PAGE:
During transition after withdrawal of childhood rhGH replacement therapy, several but not all studies have showed a significant decrease in lean mass (LM; −8%) parallel by increased fat mass (FM; 10%–17%) in patients with CO-GHD who were diagnosed with persistent GHD and had stopped rhGH for at least 2 years.4,34,51,52 Restarting rhGH therapy resulted in a notable improvement in body composition, with LM increasing by 14% and FM being reduced by 7% over 2 years of therapy.4,41 In terms of muscle strength, previous studies have reported a lower maximum isotonic strength in young adults with CO-GHD, as measured by hand grip force,53,54 but the effects on muscle strength in adolescents with CO-GHD during transition still remain to be completely elucidated.55 There are some suggestions that reduced muscle mass was the cause of diminished muscle strength in GHD, as opposed to a reduction in contractile function.56 Furthermore, it has been proposed that CO-GHD may initially result in a reduction in muscle mass and force, which would ultimately have an impact on bone density and geometry.57 However, little research has been carried out into the relationship between muscle and bone strength in adult GHD patients,58 and there has been no existing study targeting CO-GHD in children and adolescents.
Cardiovascular risks and glucose homeostasis
It has been reported in some studies that adolescents with CO-GHD have adverse lipid profiles after they discontinue rhGH treatment upon reaching final height,26,51,52,59 but not all studies.41,44,51,60 These parameters have been found to improve after restarting rhGH replacement therapy.26,61–63 In addition, it has been noted that the longer the rhGH therapy is discontinued, the more abnormal the lipid profiles.64 It is possible that the alterations in lipid profiles observed when rhGH is discontinued may be partly explained by the short-term effects of rhGH therapy and therefore could not be analyzed independently of treatment duration during childhood.65 Studies of adults with GHD provided evidence for this assumption, revealing that only long periods of rhGH therapy (in the range of 5–10 years) were associated with improved lipid profiles in adult GHD patients.66,67 Further research is required to confirm this hypothesis in CO-GHD. In addition to aberrations in lipid profiles, direct impacts of CO-GHD on cardiac structure and function were reported in some echocardiographic studies. A study observed a decrease in all cardiac dimensions of adolescents with CO-GHD after withdrawal of rhGH during the transition period, when reinstituting rhGH results in a significant increase in left ventricular (LV) mass index and exercises capacity after 12–24 months63,68 with improvement in endothelial function within the first 6 months of restarting rhGH.69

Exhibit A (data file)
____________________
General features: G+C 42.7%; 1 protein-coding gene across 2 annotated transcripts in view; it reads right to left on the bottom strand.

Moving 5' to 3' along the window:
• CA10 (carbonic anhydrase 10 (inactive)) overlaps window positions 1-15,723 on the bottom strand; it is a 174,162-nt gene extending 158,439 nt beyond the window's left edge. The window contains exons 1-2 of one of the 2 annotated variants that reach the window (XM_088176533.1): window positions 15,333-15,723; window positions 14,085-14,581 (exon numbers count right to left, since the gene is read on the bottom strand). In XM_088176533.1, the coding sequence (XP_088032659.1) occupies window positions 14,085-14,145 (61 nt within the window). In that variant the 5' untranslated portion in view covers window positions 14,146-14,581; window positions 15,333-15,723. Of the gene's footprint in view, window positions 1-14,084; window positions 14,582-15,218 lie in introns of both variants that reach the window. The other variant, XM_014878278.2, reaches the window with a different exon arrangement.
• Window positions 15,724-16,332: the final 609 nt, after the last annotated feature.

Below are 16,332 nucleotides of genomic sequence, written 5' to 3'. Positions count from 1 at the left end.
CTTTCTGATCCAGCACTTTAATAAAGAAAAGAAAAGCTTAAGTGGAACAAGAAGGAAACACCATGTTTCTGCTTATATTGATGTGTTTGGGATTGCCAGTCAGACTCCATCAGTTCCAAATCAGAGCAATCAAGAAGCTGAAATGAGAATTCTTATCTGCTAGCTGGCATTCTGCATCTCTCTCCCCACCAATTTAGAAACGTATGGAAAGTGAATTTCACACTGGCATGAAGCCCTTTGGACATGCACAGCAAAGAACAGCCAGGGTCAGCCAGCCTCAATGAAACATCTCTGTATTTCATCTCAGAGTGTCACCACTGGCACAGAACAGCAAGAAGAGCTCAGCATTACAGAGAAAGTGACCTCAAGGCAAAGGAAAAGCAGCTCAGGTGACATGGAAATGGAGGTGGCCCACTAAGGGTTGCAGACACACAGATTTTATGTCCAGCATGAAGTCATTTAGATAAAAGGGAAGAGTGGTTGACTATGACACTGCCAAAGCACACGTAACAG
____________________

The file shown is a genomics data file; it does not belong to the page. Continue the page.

Regarding glucose homeostasis parameters, children with CO-GHD have been reported to be more insulin sensitive at the time of initial diagnosis70 and after rhGH is withdrawn when they reach final height.51,71 However, adults with GHD have been found to have an increased likelihood of insulin resistance,67,72 but this is not the case for adolescents.63 It is not clear whether changes in glucose homeostasis in these subjects can be attributed to GHD itself, body composition and adiposity or both, with no clear evidence for an increased risk of developing diabetes.73,74
Quality of life (QoL)
GH/IGF-1 axis may play a role in normal brain structure, cognitive function, psychology and thereby QoL.75,76 A study of children with isolated-GHD revealed a significant reduction in white matter, corpus callosum and neural volumes.77 Given these findings, several clinical studies have been carried out to evaluate the effects of discontinuing and subsequently resuming rhGH treatment with regard to QoL elements in young adults with CO-GHD during transition from childhood to adulthood.
Some studies reported no changes in QoL in patients with CO-GHD, when measured at the time they discontinued rhGH after reaching final height and after 2 years remeasured while either off or resuming rhGH therapy.33,41,44 Another study further reported no impairment in QoL in short-stature adolescents and children with GHD and without GHD,78 which indicates that other unknown confounders could influence QoL other than height and GH levels.79 On the other hand, other studies have stated that adolescent CO-GHD patients who had been treated with rhGH and then discontinued therapy after attaining height suffered from some cognitive and psychological impairment, particularly in domains of attention, memory, energy drive, emotional reactions and social isolation.80,81 These measures significantly improved when rhGH treatment was restarted. An inverse relationship has been reported between QoL and rhGH therapy duration; a longer period without rhGH was associated with a poorer QoL, whereas restarting rhGH treatment had a significantly positive effect on health-related QoL aspects.64 There is also some evidence that discontinuing rhGH treatment resulted in decreased QoL within 6 months, which was improved in 3–6 months after recommencing rhGH therapy.81,82 Although individuals with GHD treated with rhGH reported having a higher self-esteem compared with short-stature and normal-stature children,83,84 the replacement of rhGH in adult CO-GHD patients resulted in less QoL improvement than in those with adult-onset GHD,33 even after undergoing rhGH therapy for long-term periods of 4–10 years.85